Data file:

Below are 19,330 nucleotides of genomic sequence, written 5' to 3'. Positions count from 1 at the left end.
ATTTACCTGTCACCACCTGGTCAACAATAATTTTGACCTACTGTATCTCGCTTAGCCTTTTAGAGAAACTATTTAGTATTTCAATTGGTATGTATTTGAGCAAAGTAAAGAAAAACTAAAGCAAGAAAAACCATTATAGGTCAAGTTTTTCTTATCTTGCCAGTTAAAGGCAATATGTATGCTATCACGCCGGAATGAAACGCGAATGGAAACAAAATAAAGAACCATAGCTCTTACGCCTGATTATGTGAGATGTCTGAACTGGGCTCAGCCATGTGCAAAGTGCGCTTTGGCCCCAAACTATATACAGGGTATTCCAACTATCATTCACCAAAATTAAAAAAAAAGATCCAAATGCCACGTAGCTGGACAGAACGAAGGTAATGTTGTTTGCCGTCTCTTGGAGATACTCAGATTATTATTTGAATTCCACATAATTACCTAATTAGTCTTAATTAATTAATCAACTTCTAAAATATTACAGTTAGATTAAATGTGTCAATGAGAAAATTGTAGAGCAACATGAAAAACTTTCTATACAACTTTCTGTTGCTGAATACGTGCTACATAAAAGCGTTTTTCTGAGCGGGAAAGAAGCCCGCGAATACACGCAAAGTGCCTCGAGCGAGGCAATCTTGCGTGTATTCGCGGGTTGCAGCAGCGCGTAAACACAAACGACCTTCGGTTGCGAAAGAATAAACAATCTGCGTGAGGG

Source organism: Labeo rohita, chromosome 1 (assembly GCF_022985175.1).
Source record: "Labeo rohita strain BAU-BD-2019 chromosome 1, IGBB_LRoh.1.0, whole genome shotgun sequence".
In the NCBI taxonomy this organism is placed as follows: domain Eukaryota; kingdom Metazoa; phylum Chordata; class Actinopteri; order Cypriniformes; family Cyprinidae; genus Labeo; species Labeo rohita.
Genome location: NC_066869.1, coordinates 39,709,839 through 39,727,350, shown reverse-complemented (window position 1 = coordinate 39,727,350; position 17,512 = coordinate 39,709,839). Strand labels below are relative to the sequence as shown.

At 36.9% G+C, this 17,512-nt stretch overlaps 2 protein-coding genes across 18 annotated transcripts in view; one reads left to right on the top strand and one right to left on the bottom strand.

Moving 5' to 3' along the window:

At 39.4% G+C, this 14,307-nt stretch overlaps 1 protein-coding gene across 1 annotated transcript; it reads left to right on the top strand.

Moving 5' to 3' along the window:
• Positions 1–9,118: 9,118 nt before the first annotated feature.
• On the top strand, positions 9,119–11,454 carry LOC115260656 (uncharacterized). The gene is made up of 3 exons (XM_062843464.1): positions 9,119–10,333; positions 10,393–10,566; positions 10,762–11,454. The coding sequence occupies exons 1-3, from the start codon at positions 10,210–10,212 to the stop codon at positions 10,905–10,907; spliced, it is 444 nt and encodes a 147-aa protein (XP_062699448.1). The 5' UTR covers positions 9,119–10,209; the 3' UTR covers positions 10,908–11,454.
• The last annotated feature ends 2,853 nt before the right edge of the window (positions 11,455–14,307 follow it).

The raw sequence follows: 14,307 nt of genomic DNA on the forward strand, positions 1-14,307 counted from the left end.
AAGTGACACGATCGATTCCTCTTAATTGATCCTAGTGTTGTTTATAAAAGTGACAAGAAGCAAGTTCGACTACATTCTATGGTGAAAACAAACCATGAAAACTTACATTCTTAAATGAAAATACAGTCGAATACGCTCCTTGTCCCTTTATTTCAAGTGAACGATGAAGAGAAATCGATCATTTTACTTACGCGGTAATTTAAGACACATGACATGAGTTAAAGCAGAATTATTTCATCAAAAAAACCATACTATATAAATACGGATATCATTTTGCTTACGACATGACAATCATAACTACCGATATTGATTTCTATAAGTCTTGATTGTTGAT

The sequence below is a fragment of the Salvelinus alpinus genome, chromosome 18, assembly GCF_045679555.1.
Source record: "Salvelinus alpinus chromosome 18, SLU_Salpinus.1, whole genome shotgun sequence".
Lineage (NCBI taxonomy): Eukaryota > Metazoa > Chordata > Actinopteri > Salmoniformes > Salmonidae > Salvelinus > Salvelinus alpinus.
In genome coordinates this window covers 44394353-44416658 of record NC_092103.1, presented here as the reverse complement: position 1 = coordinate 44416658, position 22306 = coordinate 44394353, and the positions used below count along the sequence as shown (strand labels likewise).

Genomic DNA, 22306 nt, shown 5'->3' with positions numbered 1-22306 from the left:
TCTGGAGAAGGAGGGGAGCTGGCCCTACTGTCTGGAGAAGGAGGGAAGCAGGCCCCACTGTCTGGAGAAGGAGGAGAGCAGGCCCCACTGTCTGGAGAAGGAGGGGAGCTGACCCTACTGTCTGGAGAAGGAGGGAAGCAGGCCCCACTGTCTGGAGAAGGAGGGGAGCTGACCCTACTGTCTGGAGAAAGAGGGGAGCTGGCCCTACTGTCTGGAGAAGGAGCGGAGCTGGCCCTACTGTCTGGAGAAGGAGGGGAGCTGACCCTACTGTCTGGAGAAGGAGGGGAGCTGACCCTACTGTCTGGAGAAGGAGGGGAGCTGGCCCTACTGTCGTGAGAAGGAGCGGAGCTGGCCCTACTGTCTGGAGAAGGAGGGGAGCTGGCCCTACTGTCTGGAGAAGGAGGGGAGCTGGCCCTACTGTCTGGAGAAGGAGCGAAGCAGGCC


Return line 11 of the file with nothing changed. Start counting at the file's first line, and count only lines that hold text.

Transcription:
• Positions 1–9,118: 9,118 nt before the first annotated feature.